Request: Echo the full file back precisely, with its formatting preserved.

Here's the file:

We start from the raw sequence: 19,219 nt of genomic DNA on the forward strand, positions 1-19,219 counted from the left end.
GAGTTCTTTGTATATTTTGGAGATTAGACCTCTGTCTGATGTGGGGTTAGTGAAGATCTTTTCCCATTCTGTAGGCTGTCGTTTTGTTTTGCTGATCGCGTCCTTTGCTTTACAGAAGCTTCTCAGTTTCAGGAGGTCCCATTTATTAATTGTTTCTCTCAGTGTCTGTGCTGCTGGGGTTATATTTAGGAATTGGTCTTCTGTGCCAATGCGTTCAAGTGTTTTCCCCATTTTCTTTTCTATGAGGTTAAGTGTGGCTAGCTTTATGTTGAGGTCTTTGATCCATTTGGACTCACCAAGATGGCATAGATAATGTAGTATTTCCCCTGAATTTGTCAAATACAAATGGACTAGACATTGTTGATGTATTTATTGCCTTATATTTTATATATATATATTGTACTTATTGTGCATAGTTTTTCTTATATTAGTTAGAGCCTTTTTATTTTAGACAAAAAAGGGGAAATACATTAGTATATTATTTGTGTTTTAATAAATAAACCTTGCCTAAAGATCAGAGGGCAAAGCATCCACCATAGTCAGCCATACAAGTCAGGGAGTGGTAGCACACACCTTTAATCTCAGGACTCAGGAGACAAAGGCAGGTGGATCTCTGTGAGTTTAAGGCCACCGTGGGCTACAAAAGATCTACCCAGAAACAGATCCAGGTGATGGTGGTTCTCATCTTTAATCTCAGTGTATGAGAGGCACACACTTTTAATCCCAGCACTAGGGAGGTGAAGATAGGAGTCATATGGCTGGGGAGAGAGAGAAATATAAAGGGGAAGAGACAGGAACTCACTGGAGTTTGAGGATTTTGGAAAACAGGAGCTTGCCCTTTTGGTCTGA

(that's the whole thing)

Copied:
We start from the raw sequence: 19,219 nt of genomic DNA on the forward strand, positions 1-19,219 counted from the left end.
GAGTTCTTTGTATATTTTGGAGATTAGACCTCTGTCTGATGTGGGGTTAGTGAAGATCTTTTCCCATTCTGTAGGCTGTCGTTTTGTTTTGCTGATCGCGTCCTTTGCTTTACAGAAGCTTCTCAGTTTCAGGAGGTCCCATTTATTAATTGTTTCTCTCAGTGTCTGTGCTGCTGGGGTTATATTTAGGAATTGGTCTTCTGTGCCAATGCGTTCAAGTGTTTTCCCCATTTTCTTTTCTATGAGGTTAAGTGTGGCTAGCTTTATGTTGAGGTCTTTGATCCATTTGGACTCACCAAGATGGCATAGATAATGTAGTATTTCCCCTGAATTTGTCAAATACAAATGGACTAGACATTGTTGATGTATTTATTGCCTTATATTTTATATATATATATTGTACTTATTGTGCATAGTTTTTCTTATATTAGTTAGAGCCTTTTTATTTTAGACAAAAAAGGGGAAATACATTAGTATATTATTTGTGTTTTAATAAATAAACCTTGCCTAAAGATCAGAGGGCAAAGCATCCACCATAGTCAGCCATACAAGTCAGGGAGTGGTAGCACACACCTTTAATCTCAGGACTCAGGAGACAAAGGCAGGTGGATCTCTGTGAGTTTAAGGCCACCGTGGGCTACAAAAGATCTACCCAGAAACAGATCCAGGTGATGGTGGTTCTCATCTTTAATCTCAGTGTATGAGAGGCACACACTTTTAATCCCAGCACTAGGGAGGTGAAGATAGGAGTCATATGGCTGGGGAGAGAGAGAAATATAAAGGGGAAGAGACAGGAACTCACTGGAGTTTGAGGATTTTGGAAAACAGGAGCTTGCCCTTTTGGTCTGA